This first post will be about my tech setup when teaching online, and tips to ensure that it goes smoothly. Subsequent posts will be about pedagogical choices, but I thought it better to break them up rather than publishing an online novel.

My online teaching setup at home

Here’s an image of my current setup:

And here are the details (with lots of links), and why I think they’re important:

  • Ethernet: None of your teaching matters if students can’t see or hear it. Having a stable internet connection is absolutely critical. WiFi can work, but make absolutely sure you have a good connection where you’re sitting. I prefer physically wiring my computer via Ethernet.
  • Two monitors: I connect my laptop to my LG UltraFine display and keep both of them on. For my purposes this is vastly better than a a single screen, simply because there’s a lot going on during a Zoom session: I’m sharing a presentation, I’m looking at my students’ video feeds, I’m monitoring the Participants list for raised hands, and I’m checking in on the chat (I know, this is a lot. More on this in a subsequent post). Luckily, Zoom has a dual monitor mode that lets you make use of both screens to display all of this. I like to keep my shared screen on the smaller laptop screen, and students’ faces/raised hands/chat front and center on the large screen.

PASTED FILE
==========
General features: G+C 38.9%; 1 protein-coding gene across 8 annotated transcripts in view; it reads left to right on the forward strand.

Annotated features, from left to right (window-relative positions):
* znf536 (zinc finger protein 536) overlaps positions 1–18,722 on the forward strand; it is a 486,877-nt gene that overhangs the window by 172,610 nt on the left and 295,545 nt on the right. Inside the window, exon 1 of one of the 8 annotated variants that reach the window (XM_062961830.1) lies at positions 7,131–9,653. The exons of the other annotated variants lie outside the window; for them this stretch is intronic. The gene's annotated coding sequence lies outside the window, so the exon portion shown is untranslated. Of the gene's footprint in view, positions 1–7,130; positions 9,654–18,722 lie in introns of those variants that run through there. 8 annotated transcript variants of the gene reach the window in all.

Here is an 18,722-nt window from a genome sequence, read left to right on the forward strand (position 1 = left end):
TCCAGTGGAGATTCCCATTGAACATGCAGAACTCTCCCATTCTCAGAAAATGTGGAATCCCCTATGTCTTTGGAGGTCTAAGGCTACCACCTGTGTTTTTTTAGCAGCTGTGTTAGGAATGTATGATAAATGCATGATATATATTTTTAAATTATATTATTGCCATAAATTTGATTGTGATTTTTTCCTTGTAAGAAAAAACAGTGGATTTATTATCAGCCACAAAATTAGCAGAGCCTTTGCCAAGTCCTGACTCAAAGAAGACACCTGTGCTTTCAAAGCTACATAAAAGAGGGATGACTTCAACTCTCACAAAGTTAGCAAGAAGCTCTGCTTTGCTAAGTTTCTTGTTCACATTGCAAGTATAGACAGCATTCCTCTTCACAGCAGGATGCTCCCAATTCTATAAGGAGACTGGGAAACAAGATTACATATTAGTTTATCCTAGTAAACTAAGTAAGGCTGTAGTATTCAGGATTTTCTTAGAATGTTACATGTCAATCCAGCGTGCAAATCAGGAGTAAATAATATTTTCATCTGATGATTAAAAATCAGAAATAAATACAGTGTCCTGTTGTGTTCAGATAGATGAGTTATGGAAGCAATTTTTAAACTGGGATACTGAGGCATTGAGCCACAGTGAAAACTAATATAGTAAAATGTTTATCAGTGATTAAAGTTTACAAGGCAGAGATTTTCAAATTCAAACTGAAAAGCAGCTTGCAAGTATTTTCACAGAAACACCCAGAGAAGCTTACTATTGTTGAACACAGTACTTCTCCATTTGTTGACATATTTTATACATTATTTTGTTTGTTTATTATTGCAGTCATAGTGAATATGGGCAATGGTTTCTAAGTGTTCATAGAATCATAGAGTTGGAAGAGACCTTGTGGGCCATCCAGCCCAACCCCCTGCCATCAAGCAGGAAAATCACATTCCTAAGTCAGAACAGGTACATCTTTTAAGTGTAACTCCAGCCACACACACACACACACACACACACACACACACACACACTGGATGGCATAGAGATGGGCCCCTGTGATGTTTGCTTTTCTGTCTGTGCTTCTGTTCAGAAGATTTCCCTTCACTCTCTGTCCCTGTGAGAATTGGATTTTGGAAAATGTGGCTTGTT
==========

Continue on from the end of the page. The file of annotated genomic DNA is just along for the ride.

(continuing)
• An iPad: If you’ve read this site before, you know that I really enjoy teaching and recording from my iPad. This is especially true when teaching online. In addition to the annotation capabilities of the iPad, projecting from my iPad instead of sharing a presentation from my computer allows me to keep the shared screen in Zoom confined to a single window; otherwise apps like Keynote or PowerPoint will take over both screens to show you a presenter view. To project I use Zoom’s iOS Screen Sharing function. You can either connect the iPad physically to your computer (easier, more stable) or Airplay to it (more finicky, but lets you keep a “Presenter View” on your iPad while projecting the presentation to students). I tend to use Airplay since I like using Keynote’s presenter capabilities without students seeing them.1